Written by Werner Puschitz
 
Adding Modules to BackTrack In linux  15 November 2007 
Posted by Ryan Berens   
BackTrack, the penetration testing distribution, is a great LIve-CD to test a system and tear it apart. This HOWTO:

One of BackTracks' most appealing features is it's modularity. As an end user, you can add your own modules scripts and tools to the livecd.
 
Protecting Data with Encrypted Linux Partitions  09 November 2007 
Source: www.LinuxPlanet.com - Posted by Ryan Berens   
All too often, you hear the story of how X number of laptops or social security numbers were stolen from company Y. And why is so little attention paid to how and why that information was left unprotected and so easily accessible?

There are many ways to combat this problem. One of the best ways is with encryption. And Carla Schroder takes us through a great way

Today let us focus on the issue of protecting sensitive data on hard drives with encrypted file systems. This is for your mobile users and anyone who needs extra data security on workstations and servers. We're going to use cryptsetup-luks because it is easy and it is strong. We will create an encrypted partition that requires a passphrase only at mount time. Then you can use it just like any other partition. Nice summary and easy to follow.
 
Opening Secure Ports  07 November 2007 
Source: NixCraft - Posted by Ryan Berens   
A curious user asks:

Q. Iíve Redhat Enterprise Linux 5 server with Iptables firewall enabled. By default it is only allowing port 22. How do I open port 80 / 143 / 110 on Linux? Iíve started all services but donít know how to open port using iptables? Read on for a quick HowTo and getting your ports in order.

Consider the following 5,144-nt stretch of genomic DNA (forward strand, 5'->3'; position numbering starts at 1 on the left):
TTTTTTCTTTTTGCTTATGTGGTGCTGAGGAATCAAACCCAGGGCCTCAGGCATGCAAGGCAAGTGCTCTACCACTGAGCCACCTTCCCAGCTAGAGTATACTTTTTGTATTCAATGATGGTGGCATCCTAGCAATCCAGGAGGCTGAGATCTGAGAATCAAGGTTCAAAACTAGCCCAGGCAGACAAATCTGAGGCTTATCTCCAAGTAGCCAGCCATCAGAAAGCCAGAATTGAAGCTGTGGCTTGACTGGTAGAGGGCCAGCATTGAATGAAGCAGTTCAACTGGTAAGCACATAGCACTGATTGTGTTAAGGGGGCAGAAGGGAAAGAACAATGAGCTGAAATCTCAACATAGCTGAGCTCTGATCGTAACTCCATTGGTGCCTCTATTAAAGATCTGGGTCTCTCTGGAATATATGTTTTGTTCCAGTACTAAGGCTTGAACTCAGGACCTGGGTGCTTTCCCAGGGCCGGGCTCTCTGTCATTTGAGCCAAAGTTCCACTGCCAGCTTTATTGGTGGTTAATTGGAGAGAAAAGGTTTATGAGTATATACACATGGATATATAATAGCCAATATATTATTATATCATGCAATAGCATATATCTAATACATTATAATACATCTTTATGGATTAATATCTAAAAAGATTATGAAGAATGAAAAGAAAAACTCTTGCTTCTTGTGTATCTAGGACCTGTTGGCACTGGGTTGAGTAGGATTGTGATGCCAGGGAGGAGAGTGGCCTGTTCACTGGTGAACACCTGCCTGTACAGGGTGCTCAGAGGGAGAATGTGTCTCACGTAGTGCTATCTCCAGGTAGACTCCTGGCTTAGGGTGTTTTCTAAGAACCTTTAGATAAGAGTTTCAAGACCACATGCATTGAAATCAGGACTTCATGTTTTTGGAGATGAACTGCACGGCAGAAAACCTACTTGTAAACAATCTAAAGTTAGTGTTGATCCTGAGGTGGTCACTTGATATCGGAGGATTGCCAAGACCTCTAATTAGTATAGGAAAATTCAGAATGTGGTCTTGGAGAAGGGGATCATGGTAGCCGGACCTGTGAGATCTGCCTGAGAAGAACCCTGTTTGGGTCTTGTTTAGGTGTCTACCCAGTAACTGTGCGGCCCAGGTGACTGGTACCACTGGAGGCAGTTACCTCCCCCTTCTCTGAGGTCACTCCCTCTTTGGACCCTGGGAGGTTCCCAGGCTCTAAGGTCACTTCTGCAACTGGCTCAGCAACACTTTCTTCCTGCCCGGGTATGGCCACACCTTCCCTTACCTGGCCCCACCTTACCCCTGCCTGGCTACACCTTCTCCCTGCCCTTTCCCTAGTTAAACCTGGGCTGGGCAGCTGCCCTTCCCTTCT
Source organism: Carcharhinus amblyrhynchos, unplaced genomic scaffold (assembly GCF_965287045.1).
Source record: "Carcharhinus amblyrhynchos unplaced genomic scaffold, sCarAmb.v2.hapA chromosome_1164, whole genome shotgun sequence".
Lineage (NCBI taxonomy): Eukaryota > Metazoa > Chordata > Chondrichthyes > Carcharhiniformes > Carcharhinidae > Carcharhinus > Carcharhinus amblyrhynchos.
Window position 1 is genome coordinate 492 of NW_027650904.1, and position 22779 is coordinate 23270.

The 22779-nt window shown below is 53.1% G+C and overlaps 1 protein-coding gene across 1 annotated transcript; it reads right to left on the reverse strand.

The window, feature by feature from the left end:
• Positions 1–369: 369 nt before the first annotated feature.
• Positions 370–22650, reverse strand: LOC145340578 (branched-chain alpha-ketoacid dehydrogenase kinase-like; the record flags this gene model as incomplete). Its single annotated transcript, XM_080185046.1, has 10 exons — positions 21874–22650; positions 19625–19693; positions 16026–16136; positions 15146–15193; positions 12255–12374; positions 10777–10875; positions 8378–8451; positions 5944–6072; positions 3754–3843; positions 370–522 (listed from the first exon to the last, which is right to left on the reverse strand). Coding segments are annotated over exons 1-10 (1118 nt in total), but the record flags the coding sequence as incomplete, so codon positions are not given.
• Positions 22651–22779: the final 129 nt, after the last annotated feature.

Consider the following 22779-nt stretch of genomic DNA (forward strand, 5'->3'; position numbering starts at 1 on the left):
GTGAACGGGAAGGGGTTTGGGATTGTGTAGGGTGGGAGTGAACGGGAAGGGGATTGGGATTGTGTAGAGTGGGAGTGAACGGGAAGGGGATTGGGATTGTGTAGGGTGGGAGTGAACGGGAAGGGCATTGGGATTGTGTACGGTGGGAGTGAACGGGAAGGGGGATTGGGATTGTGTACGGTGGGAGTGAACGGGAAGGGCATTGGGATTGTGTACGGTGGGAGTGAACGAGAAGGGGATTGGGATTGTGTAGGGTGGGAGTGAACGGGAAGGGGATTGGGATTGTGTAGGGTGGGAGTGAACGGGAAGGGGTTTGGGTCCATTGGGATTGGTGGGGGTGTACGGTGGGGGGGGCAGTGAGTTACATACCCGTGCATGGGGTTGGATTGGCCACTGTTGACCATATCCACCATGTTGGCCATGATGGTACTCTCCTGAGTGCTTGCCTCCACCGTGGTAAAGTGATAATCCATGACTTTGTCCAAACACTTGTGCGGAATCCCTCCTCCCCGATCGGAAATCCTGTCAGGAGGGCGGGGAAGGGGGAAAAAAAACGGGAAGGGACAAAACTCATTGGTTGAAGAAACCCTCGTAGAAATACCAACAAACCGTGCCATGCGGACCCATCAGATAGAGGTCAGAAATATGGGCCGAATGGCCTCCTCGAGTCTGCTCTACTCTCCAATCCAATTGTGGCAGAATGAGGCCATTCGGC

How to Secure Ubuntu With AppArmor  31 October 2007 
Source: BeginLinux.com - Posted by Ryan Berens   
AppArmor is one way to protect your assets on your Ubuntu Gutsy system.

AppArmor attempts to protect processes on the server or desktop from security threats. AppArmor enforces limits on what processes can access on the system. It attempts to restrict processes to those resources that the process requires to function only.
If you wanted to give AppArmor a try, and SELinux isn't your flavor, get your start here.
 
Giving RSYNC a run for its money: Duplicity???  10 September 2007 
Posted by Ryan Berens   
According to the Merriam-Webster online dictionary, duplicity is defined as "contradictory doubleness of thought, speech, or action." To the more Linux-initiated, however, it is an exceedingly useful tool. Make no mistakes about it, Duplicity is a very capable way of encrypting data and throwing its weight around against the standard Rsync. Read here to learn more about why duplicity is an alternative worth looking into.
 
Breaking Firewalls with OpenSSH and PuTTY  01 August 2006 
Source: "Breaking Firewalls with OpenSSH and PuTTY" - Posted by Administrator   
If the system administrator deliberately filters out all traffic except port 22 (ssh), to a single server, it is very likely that you can still gain access other computers behind the firewall. This article shows how remote Linux and Windows users can